Follow the pretty Kennet and Avon Canal to Hamstead Park.
Distance 4 miles (6.4km)
Minimum time 1hr 30min
Ascent/gradient 90ft (27m)
Level of difficulty Easy
Paths Tracks, roads, estate drives and canal tow path, 1 stile
Landscape Lowland country bisected by Kennet and Avon Canal, elegant parkland on south side of Kennet Valley
Suggested map aqua3 OS Explorer 158 Newbury & Hungerford
Start/finish SU 435657
Dog friendliness Under control on canal tow path, on lead in Hamstead Park
Parking Car park by Enborne church
Public toilets None on route
1 From the car park by the church, turn right and follow the road towards Newbury. Pass Church Lane and, as the road descends a gentle slope, the buildings of Newbury edge into view in the distance. Take the next signposted footpath on the left, at the entrance to Step Up Cottage, and as the drive sweeps left, continue straight on along the track beside Enborne Copse. Follow it across open fields and soon the Kennet and Avon Canal comes into view ahead. Once over the bridge, turn left by a pill box and go down to the tow path.
2 Head west, passing Benham Lock. Pass a tributary stream running into some woods. The railway line, transporting speeding inter-city trains as well as local services, is seen on the right along this stretch. A little further on, at Benham Broad, the natural river and the canal unite. Cross the weir by the footbridge and continue on the tow path, passing a cottage on the opposite bank. A line of poplar trees and the buildings of Marsh Benham edge nearer. Join the road at the next bridge, turn left, cross the Kennet and pass Hamstead Mill, formerly a model mill belonging to the Craven estate.
3 Avoid a drive on the left, just beyond the mill, and continue on the road, following it alongside a brick wall. When the road curves right, continue ahead on a footpath leading to Hamstead church. Originally Norman, St Mary's occupies a delightful corner of Hamstead Park, its brick tower looking out across the Kennet Valley. In the corner of the churchyard is a mausoleum containing the Craven family vault. Keep the church on the right, make for a gate ahead and turn left, following the grassy track as it bends left and descends between trees to a drive and waymark.
4 Turn right, following it through a stately landscape dotted with oak and beech trees. This is Hamstead Park. Pass over a cattle grid and keep to the drive as it sweeps to the right, with the parkland estate extending to distant horizons. Follow the drive as it curves left, pass a turning on the left and as the drive sweeps right towards a gate and bungalow, go straight on along a path to an avenue of beech and horse chestnut trees. On the right is the former home of the Craven family, which later became a nursing home. Turn left and walk along the drive, following it as it curves left. Make for a gate and a cattle grid, cross a stile and exit to the road. Opposite is the car park where the walk began.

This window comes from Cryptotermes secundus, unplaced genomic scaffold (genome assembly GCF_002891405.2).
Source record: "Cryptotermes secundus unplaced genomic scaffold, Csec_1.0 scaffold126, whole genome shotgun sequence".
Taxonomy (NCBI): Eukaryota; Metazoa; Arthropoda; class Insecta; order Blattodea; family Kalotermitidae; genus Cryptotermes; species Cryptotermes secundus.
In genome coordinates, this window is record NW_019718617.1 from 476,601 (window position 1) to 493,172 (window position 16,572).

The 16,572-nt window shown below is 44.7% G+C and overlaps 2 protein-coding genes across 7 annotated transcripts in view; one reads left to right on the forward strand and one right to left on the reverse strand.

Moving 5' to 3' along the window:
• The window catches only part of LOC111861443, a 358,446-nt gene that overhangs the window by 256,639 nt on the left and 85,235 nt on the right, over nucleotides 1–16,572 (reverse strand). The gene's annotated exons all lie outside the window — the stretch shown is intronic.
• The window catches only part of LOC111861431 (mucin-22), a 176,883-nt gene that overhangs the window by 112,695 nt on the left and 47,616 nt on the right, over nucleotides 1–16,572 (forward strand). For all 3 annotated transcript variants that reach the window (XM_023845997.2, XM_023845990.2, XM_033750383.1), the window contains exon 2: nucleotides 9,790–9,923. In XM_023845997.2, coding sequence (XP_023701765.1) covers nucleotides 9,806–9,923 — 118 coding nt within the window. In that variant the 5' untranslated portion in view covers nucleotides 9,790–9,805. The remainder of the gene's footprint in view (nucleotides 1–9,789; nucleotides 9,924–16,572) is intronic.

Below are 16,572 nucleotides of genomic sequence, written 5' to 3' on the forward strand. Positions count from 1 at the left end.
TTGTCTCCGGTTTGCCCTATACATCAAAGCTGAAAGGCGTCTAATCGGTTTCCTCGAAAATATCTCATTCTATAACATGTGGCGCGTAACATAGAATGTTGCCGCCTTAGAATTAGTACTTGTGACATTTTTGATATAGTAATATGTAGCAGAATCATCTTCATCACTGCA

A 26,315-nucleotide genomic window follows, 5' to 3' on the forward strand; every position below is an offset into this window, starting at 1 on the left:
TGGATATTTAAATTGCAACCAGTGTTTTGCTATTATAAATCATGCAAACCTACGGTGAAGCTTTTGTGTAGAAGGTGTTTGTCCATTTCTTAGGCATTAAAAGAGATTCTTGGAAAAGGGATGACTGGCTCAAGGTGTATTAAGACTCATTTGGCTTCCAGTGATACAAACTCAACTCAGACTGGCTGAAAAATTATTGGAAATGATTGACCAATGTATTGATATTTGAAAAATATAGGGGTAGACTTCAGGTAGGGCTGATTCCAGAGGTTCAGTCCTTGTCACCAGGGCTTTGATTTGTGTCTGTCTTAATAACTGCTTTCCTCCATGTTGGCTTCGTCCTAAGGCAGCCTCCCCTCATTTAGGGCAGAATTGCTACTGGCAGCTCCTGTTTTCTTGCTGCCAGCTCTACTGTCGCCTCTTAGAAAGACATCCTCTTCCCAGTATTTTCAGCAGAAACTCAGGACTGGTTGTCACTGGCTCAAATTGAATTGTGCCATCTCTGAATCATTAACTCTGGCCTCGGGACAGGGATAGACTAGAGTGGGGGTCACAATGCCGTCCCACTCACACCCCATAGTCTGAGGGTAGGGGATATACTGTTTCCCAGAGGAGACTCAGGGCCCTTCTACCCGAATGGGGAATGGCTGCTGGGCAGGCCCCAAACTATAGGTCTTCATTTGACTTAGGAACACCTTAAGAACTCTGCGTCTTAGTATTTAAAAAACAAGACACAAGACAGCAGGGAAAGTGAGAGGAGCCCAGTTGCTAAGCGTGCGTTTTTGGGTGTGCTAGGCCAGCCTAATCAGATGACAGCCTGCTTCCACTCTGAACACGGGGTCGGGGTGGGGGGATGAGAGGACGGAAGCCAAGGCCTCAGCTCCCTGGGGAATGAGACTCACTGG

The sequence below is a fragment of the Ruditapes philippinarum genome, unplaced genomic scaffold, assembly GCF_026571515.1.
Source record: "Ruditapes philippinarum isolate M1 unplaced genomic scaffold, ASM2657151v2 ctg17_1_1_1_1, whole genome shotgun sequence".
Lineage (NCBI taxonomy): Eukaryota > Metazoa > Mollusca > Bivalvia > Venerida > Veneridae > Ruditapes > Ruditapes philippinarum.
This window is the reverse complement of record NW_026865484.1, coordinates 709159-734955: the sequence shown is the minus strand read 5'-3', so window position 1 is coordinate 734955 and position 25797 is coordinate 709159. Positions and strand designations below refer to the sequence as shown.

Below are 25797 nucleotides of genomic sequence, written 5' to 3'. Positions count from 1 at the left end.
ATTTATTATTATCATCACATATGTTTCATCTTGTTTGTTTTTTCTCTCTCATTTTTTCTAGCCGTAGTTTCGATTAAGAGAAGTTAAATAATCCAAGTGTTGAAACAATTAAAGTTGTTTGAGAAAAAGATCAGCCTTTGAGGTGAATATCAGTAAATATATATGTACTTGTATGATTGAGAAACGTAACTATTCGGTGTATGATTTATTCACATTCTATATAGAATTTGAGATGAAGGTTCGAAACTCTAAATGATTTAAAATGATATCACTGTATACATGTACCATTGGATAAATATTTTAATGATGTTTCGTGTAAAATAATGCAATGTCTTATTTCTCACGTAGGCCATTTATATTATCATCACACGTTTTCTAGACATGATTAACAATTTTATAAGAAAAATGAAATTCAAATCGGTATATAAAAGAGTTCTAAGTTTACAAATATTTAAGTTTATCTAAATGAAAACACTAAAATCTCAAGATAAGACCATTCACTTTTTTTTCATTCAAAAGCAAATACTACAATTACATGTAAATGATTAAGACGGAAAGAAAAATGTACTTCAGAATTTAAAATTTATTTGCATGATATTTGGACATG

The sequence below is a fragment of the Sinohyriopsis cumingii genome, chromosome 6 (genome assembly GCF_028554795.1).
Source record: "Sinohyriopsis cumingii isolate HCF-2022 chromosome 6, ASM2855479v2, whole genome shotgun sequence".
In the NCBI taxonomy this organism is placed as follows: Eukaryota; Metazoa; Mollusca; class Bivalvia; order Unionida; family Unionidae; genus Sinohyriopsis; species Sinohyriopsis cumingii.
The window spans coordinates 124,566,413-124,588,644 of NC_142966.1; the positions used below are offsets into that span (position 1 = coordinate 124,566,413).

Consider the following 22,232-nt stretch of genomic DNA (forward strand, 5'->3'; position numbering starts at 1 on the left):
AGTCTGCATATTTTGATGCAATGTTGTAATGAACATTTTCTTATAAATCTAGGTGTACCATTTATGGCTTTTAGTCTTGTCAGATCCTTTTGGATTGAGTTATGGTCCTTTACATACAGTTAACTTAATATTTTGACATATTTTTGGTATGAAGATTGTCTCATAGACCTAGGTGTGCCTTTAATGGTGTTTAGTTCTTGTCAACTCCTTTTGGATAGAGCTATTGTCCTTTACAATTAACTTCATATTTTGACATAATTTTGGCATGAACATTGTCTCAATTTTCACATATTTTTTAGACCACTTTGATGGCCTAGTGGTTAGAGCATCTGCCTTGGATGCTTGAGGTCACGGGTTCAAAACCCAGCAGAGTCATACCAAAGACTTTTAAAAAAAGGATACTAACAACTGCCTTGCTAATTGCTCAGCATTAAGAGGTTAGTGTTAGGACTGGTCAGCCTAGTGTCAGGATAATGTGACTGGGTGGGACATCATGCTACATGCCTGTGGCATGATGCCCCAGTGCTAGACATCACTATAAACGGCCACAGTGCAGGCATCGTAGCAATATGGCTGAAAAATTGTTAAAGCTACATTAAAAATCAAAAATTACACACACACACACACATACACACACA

Completed in 1810, the 87 mile (140km) long Kennet and Avon Canal took 16 years to construct. The final bill was in the region of £1 million. With 104 locks and many other impressive features, the canal is regarded as a triumph of engineering.
The Kennet and Avon was built to provide a direct trade link between London and Bristol, thus avoiding the treacherous south coast route which took ships around Land's End. The canal eventually became redundant in the late 1940s but dedicated armies of supporters were determined not to let it die. Restored over many years, the canal was eventually re-opened by the Queen at Devizes in 1990.
Since then it has become one of the south's most colourful and vibrant waterways. But 60 years ago it would have been a very different story. Follow the canal tow path and you'll spot ugly brick and concrete pill boxes strategically placed at intervals along the bank. Unsightly though they undoubtedly are, they are vivid reminders of the Second World War and the time when Britain braced itself for invasion.
Cutting a swathe across England from east to west, the waterway was to act as the second line of defence if the Germans had breached the south coast blockade. Tank traps were laid to deter the enemy from making deeper inroads and concrete machine gun posts were positioned along the tow path to guard the open, undefended country to the south.
A few minutes' walk from the route, towards the A4, lies the Red House at Marsh Benham, offering a quality, up-market restaurant and bar menu with such dishes as slow roasted leg of duck, roast fillet of salmon and chargrilled rib-eye steak. The Red House is closed on Sunday evening and all day on Monday.
Have a look at the historic 12th-century Enborne church located at the start and finish of the walk. The church, built on land once owned by Romsey Abbey, has a Saxon font decorated with emblems of the Passion, a fresco painted by an Italian monk from nearby Sandleford Priory and a bell cast in 1260.